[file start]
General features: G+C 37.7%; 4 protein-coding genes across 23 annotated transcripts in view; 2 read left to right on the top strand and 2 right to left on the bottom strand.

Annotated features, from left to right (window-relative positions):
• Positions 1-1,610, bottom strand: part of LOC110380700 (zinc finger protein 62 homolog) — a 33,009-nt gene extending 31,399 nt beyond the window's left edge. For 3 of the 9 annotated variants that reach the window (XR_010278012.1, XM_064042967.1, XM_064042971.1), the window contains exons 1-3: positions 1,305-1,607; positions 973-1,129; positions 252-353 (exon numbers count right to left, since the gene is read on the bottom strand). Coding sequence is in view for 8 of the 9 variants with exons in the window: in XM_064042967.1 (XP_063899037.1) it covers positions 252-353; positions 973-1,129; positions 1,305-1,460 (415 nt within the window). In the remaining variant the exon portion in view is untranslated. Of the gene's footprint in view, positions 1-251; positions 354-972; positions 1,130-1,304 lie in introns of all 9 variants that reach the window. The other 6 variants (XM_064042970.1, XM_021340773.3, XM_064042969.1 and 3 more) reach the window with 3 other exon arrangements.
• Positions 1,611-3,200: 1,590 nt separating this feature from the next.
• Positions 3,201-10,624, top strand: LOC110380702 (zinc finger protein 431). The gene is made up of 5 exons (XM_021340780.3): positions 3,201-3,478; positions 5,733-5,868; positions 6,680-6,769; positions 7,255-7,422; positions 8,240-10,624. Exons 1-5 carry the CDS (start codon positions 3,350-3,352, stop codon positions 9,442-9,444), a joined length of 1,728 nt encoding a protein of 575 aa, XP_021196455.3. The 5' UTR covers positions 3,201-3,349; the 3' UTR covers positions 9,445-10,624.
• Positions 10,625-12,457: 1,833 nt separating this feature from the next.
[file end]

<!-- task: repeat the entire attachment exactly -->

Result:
General features: G+C 37.7%; 4 protein-coding genes across 23 annotated transcripts in view; 2 read left to right on the top strand and 2 right to left on the bottom strand.

Annotated features, from left to right (window-relative positions):
• Positions 1-1,610, bottom strand: part of LOC110380700 (zinc finger protein 62 homolog) — a 33,009-nt gene extending 31,399 nt beyond the window's left edge. For 3 of the 9 annotated variants that reach the window (XR_010278012.1, XM_064042967.1, XM_064042971.1), the window contains exons 1-3: positions 1,305-1,607; positions 973-1,129; positions 252-353 (exon numbers count right to left, since the gene is read on the bottom strand). Coding sequence is in view for 8 of the 9 variants with exons in the window: in XM_064042967.1 (XP_063899037.1) it covers positions 252-353; positions 973-1,129; positions 1,305-1,460 (415 nt within the window). In the remaining variant the exon portion in view is untranslated. Of the gene's footprint in view, positions 1-251; positions 354-972; positions 1,130-1,304 lie in introns of all 9 variants that reach the window. The other 6 variants (XM_064042970.1, XM_021340773.3, XM_064042969.1 and 3 more) reach the window with 3 other exon arrangements.
• Positions 1,611-3,200: 1,590 nt separating this feature from the next.
• Positions 3,201-10,624, top strand: LOC110380702 (zinc finger protein 431). The gene is made up of 5 exons (XM_021340780.3): positions 3,201-3,478; positions 5,733-5,868; positions 6,680-6,769; positions 7,255-7,422; positions 8,240-10,624. Exons 1-5 carry the CDS (start codon positions 3,350-3,352, stop codon positions 9,442-9,444), a joined length of 1,728 nt encoding a protein of 575 aa, XP_021196455.3. The 5' UTR covers positions 3,201-3,349; the 3' UTR covers positions 9,445-10,624.
• Positions 10,625-12,457: 1,833 nt separating this feature from the next.